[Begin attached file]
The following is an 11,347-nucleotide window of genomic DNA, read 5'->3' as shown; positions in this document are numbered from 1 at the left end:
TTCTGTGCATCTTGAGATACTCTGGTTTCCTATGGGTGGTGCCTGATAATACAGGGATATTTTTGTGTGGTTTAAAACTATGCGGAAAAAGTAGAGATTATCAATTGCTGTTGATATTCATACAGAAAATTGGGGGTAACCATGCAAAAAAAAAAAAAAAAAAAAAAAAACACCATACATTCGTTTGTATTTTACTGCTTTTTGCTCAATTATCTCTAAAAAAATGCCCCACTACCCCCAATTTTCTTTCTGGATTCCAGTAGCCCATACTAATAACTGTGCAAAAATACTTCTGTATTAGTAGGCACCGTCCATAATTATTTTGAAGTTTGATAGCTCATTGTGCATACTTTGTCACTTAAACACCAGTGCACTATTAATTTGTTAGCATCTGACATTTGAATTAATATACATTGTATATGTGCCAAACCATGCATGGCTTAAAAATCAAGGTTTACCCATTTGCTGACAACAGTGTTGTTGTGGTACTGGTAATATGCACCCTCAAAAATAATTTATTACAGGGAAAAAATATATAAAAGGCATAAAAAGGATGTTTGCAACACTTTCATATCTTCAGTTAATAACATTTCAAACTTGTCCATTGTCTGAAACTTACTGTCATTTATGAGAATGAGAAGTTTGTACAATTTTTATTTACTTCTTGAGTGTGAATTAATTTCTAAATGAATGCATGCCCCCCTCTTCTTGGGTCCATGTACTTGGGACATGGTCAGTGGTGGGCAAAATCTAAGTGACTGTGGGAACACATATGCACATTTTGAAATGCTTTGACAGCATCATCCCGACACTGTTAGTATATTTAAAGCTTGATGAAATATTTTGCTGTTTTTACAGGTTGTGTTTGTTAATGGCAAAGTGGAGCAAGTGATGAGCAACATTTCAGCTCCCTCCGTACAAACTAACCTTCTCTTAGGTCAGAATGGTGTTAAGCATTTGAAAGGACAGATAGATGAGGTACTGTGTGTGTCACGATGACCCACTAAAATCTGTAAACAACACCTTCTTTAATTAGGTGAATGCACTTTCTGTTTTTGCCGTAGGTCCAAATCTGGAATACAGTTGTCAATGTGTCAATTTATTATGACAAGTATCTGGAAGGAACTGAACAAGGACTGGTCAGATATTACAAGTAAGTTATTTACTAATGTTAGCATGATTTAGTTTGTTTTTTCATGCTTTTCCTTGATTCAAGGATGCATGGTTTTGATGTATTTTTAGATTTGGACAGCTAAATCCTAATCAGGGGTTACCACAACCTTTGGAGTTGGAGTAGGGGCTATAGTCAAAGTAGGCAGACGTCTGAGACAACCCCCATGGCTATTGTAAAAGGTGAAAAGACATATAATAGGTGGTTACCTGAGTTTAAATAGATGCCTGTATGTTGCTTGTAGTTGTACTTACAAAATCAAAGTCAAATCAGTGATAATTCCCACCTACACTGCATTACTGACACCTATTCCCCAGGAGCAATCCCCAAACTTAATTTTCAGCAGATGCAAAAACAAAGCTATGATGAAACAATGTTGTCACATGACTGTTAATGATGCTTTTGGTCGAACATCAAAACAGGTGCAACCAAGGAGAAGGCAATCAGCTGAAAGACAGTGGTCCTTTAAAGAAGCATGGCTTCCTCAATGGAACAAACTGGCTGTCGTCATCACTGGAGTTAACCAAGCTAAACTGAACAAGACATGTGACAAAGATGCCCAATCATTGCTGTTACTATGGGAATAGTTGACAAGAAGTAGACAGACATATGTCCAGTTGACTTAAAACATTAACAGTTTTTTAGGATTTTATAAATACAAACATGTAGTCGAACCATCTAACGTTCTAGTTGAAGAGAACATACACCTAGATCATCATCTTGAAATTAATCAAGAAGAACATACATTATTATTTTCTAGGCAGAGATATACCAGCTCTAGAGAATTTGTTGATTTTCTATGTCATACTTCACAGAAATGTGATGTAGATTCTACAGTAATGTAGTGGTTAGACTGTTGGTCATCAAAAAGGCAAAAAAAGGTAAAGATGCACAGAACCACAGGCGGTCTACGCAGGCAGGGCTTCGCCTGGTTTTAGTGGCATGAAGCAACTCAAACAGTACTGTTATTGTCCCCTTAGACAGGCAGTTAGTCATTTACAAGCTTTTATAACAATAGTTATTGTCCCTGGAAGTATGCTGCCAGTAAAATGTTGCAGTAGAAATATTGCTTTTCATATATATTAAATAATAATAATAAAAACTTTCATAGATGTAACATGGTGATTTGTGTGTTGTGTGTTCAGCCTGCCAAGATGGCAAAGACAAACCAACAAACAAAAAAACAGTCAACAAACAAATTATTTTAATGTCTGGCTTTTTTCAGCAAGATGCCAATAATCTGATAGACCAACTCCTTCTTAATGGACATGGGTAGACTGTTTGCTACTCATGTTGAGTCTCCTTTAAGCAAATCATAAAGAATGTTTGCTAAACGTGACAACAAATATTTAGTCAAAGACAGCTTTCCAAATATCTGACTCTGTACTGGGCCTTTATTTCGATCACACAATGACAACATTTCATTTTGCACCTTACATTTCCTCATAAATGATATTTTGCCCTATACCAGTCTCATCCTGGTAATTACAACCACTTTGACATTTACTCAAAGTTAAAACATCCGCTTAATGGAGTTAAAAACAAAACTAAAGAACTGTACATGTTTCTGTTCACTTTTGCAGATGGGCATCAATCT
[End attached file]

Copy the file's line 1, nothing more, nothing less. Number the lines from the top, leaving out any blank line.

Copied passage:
The following is an 11,347-nucleotide window of genomic DNA, read 5'->3' as shown; positions in this document are numbered from 1 at the left end: